Specific Cytotoxic Effect of an Auristatin Nanoconjugate Towards CXCR4+ Diffuse Large B-Cell Lymphoma Cells
Received 31 October 2020
Accepted for publication 29 January 2021
Published 5 March 2021 Volume 2021:16 Pages 1869—1888
Checked for plagiarism Yes
Review by Single anonymous peer review
Peer reviewer comments 4
Editor who approved publication: Prof. Dr. Thomas J. Webster
Aïda Falgàs,1– 3 Victor Pallarès,1– 3 Ugutz Unzueta,1– 4 Yáiza Núñez,1,2 Jorge Sierra,2,5 Alberto Gallardo,1 Lorena Alba-Castellón,1,2 Maria Antonia Mangues,3,6 Patricia Álamo,1– 3 Antonio Villaverde,3,4,7 Esther Vázquez,3,4,7 Ramon Mangues,1– 3 Isolda Casanova1– 3
1Biomedical Research Institute Sant Pau (IIB-Sant Pau), Hospital de la Santa Creu i Sant Pau, Barcelona, 08025, Spain; 2Josep Carreras Leukaemia Research Institute (IJC), Barcelona, 08916, Spain; 3CIBER de Bioingeniería Biomateriales y Nanomedicina (CIBER-BBN), Madrid, 28029, Spain; 4Department of Genetics and Microbiology, Universitat Autònoma de Barcelona, Barcelona, 08193, Spain; 5Department of Hematology, Hospital de la Santa Creu i Sant Pau, Barcelona, 08025, Spain; 6Department of Pharmacy, Hospital de la Santa Creu i Sant Pau, Barcelona, 08025, Spain; 7Institute of Biotechnology and Biomedicine (IBB), Universitat Autònoma de Barcelona, Barcelona, 08193, Spain
Correspondence: Esther Vázquez
Institute of Biotechnology and Biomedicine (IBB) and Department of Genetics and Microbiology, Universitat Autònoma de Barcelona and CIBER-BBN, Barcelona, Spain
Tel +34 935812148
Email [email protected]
Biomedical Research Institute Sant Pau (IIB-Sant Pau), Josep Carreras Leukaemia Research Institute (IJC) and CIBER-BBN, Barcelona, Spain
Tel +34 935537918
Email [email protected]
Background and Purpose: Around 40– 50% of diffuse large-B cell lymphoma (DLBCL) patients suffer from refractory disease or relapse after R-CHOP first-line treatment. Many ongoing clinical trials for DLBCL patients involve microtubule targeting agents (MTAs), however, their anticancer activity is limited by severe side effects. Therefore, we chose to improve the therapeutic window of the MTA monomethyl auristatin E developing a nanoconjugate, T22-AUR, that selectively targets the CXCR4 receptor, which is overexpressed in many DLBCL cells (CXCR4+) and associated with poor prognosis.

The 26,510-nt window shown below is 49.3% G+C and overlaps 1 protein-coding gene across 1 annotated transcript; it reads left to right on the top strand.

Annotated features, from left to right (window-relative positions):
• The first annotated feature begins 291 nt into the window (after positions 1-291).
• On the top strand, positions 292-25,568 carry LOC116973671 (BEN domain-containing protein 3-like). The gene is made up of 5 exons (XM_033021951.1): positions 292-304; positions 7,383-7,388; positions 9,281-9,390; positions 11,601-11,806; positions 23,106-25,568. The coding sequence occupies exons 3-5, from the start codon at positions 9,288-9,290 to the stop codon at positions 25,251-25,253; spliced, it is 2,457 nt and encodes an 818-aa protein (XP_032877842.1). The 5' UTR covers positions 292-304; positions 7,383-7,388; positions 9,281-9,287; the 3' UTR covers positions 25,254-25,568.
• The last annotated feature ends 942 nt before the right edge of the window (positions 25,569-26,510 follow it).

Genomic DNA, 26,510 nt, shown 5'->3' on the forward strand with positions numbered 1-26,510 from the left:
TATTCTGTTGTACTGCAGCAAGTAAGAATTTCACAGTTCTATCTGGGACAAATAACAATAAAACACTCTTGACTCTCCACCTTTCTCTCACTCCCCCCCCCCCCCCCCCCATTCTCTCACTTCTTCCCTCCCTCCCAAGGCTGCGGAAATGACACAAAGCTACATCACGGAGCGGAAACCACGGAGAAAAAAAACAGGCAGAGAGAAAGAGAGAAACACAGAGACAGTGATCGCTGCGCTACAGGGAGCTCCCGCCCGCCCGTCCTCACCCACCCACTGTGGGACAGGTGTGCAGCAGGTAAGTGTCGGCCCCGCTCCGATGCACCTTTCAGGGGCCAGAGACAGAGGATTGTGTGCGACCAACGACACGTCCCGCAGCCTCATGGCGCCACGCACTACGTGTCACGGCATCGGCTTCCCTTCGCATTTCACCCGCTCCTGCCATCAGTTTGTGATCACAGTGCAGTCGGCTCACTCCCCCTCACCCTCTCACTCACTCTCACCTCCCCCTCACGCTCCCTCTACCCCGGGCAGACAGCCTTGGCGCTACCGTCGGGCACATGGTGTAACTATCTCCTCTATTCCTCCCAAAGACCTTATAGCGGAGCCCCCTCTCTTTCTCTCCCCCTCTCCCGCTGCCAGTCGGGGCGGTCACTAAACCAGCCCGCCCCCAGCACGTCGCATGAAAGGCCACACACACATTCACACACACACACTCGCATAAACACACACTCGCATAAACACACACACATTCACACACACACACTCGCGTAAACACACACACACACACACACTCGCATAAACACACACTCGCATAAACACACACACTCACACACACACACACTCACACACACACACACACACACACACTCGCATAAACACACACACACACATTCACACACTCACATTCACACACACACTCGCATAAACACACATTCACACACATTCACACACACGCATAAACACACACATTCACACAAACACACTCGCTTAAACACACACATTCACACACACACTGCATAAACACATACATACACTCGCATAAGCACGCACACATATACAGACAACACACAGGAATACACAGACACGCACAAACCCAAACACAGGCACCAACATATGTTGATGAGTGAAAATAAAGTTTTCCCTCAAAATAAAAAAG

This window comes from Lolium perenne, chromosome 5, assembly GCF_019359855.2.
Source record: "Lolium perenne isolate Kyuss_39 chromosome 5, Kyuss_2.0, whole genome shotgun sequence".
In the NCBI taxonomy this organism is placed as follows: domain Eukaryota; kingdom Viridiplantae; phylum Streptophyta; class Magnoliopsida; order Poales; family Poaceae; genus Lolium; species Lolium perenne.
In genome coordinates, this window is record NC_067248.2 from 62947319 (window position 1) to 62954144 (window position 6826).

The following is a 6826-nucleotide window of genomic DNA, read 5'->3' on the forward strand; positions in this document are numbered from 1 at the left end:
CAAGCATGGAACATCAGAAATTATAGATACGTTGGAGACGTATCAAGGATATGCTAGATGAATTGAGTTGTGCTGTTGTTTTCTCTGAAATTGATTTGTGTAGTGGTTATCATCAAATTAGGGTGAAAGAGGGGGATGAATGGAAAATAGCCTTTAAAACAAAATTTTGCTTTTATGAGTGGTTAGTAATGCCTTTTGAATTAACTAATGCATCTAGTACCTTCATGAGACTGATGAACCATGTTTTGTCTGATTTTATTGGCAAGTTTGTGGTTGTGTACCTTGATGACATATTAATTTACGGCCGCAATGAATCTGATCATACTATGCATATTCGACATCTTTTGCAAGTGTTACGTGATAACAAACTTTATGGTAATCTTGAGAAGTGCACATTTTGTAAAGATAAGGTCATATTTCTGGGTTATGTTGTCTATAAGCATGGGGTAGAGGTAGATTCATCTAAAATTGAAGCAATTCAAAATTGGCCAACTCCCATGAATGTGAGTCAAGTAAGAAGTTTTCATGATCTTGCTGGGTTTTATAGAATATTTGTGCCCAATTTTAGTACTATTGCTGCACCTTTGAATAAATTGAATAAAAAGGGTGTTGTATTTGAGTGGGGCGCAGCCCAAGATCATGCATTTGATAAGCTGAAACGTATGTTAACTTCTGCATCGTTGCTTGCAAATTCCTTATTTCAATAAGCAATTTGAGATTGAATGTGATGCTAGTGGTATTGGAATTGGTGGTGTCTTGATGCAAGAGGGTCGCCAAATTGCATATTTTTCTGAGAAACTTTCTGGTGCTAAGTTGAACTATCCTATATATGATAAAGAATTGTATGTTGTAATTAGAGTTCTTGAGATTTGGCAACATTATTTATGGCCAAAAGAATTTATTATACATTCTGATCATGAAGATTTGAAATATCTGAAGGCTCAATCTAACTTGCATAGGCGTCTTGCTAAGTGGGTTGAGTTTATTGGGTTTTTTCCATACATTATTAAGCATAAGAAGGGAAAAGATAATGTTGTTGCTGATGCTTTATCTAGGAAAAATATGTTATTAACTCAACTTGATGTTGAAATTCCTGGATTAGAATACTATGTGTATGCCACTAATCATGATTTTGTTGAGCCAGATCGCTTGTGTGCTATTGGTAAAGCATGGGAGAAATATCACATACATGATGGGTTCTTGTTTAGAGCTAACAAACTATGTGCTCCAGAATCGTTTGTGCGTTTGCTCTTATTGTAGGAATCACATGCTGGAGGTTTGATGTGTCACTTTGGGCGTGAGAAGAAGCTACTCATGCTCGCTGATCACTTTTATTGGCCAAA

Methods: The T22-AUR specificity towards CXCR4 receptor was performed by flow cytometry in different DLBCL cell lines and running biodistribution assays in a subcutaneous mouse model bearing CXCR4+ DLBCL cells. Moreover, we determined T22-AUR cytotoxicity using cell viability assays, cell cycle analysis, DAPI staining and immunohistochemistry. Finally, the T22-AUR antineoplastic effect was evaluated in vivo in an extranodal CXCR4+ DLBCL mouse model whereas the toxicity analysis was assessed by histopathology in non-infiltrated mouse organs and by in vitro cytotoxic assays in human PBMCs.
Results: We demonstrate that the T22-AUR nanoconjugate displays CXCR4-dependent targeting and internalization in CXCR4+ DLBCL cells in vitro as well as in a subcutaneous DLBCL mouse model. Moreover, it shows high cytotoxic effect in CXCR4+ DLBCL cells, including induction of G2/M mitotic arrest, DNA damage, mitotic catastrophe and apoptosis. Furthermore, the nanoconjugate shows a potent reduction in lymphoma mouse dissemination without histopathological alterations in non-DLBCL infiltrated organs. Importantly, T22-AUR also exhibits lack of toxicity in human PBMCs.
Conclusion: T22-AUR exerts in vitro and in vivo anticancer effect on CXCR4+ DLBCL cells without off-target toxicity. Thus, T22-AUR promises to become an effective therapy for CXCR4+ DLBCL patients.
Keywords: nanomedicine, targeted drug delivery, MMAE, DLBCL
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